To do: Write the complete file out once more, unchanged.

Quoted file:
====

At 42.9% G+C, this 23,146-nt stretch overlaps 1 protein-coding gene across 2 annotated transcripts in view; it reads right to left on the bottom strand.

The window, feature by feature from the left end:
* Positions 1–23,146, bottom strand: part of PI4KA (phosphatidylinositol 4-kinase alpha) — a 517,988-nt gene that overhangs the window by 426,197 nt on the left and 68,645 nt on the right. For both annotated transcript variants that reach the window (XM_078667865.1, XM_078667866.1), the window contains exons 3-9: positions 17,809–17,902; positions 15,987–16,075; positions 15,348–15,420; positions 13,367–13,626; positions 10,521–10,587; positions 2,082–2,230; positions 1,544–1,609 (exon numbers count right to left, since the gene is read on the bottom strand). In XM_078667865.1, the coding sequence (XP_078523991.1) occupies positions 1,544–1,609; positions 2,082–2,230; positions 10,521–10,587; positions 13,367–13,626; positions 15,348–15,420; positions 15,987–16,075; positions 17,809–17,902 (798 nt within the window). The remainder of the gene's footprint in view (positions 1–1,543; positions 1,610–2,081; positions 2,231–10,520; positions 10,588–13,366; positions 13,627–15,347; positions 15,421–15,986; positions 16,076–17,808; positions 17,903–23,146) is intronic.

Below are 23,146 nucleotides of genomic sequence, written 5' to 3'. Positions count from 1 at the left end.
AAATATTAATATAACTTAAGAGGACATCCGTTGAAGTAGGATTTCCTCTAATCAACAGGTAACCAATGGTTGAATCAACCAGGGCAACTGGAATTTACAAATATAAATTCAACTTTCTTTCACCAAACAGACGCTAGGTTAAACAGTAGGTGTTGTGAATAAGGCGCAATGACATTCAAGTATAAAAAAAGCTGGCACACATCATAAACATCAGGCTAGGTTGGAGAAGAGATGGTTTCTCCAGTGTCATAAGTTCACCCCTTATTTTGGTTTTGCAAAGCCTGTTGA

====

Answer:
At 42.9% G+C, this 23,146-nt stretch overlaps 1 protein-coding gene across 2 annotated transcripts in view; it reads right to left on the bottom strand.

The window, feature by feature from the left end:
* Positions 1–23,146, bottom strand: part of PI4KA (phosphatidylinositol 4-kinase alpha) — a 517,988-nt gene that overhangs the window by 426,197 nt on the left and 68,645 nt on the right. For both annotated transcript variants that reach the window (XM_078667865.1, XM_078667866.1), the window contains exons 3-9: positions 17,809–17,902; positions 15,987–16,075; positions 15,348–15,420; positions 13,367–13,626; positions 10,521–10,587; positions 2,082–2,230; positions 1,544–1,609 (exon numbers count right to left, since the gene is read on the bottom strand). In XM_078667865.1, the coding sequence (XP_078523991.1) occupies positions 1,544–1,609; positions 2,082–2,230; positions 10,521–10,587; positions 13,367–13,626; positions 15,348–15,420; positions 15,987–16,075; positions 17,809–17,902 (798 nt within the window). The remainder of the gene's footprint in view (positions 1–1,543; positions 1,610–2,081; positions 2,231–10,520; positions 10,588–13,366; positions 13,627–15,347; positions 15,421–15,986; positions 16,076–17,808; positions 17,903–23,146) is intronic.

Below are 23,146 nucleotides of genomic sequence, written 5' to 3'. Positions count from 1 at the left end.
AAATATTAATATAACTTAAGAGGACATCCGTTGAAGTAGGATTTCCTCTAATCAACAGGTAACCAATGGTTGAATCAACCAGGGCAACTGGAATTTACAAATATAAATTCAACTTTCTTTCACCAAACAGACGCTAGGTTAAACAGTAGGTGTTGTGAATAAGGCGCAATGACATTCAAGTATAAAAAAAGCTGGCACACATCATAAACATCAGGCTAGGTTGGAGAAGAGATGGTTTCTCCAGTGTCATAAGTTCACCCCTTATTTTGGTTTTGCAAAGCCTGTTGA